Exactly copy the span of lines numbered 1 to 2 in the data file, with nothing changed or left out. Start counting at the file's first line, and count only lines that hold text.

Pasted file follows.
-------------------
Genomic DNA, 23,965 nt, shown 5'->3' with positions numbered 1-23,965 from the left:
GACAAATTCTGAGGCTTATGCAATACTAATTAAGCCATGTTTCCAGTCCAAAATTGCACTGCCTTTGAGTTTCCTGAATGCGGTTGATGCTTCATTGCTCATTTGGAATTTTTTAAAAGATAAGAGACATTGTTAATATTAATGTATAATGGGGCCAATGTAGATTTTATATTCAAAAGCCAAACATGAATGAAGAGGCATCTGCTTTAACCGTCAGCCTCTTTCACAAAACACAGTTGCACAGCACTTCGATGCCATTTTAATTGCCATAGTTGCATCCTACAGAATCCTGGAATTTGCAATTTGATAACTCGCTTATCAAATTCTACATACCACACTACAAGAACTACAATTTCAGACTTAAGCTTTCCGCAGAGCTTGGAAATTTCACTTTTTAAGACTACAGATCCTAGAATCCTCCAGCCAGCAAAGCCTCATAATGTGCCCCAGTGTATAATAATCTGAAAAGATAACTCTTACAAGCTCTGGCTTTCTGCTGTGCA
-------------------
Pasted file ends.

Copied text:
Genomic DNA, 23,965 nt, shown 5'->3' with positions numbered 1-23,965 from the left:
GACAAATTCTGAGGCTTATGCAATACTAATTAAGCCATGTTTCCAGTCCAAAATTGCACTGCCTTTGAGTTTCCTGAATGCGGTTGATGCTTCATTGCTCATTTGGAATTTTTTAAAAGATAAGAGACATTGTTAATATTAATGTATAATGGGGCCAATGTAGATTTTATATTCAAAAGCCAAACATGAATGAAGAGGCATCTGCTTTAACCGTCAGCCTCTTTCACAAAACACAGTTGCACAGCACTTCGATGCCATTTTAATTGCCATAGTTGCATCCTACAGAATCCTGGAATTTGCAATTTGATAACTCGCTTATCAAATTCTACATACCACACTACAAGAACTACAATTTCAGACTTAAGCTTTCCGCAGAGCTTGGAAATTTCACTTTTTAAGACTACAGATCCTAGAATCCTCCAGCCAGCAAAGCCTCATAATGTGCCCCAGTGTATAATAATCTGAAAAGATAACTCTTACAAGCTCTGGCTTTCTGCTGTGCA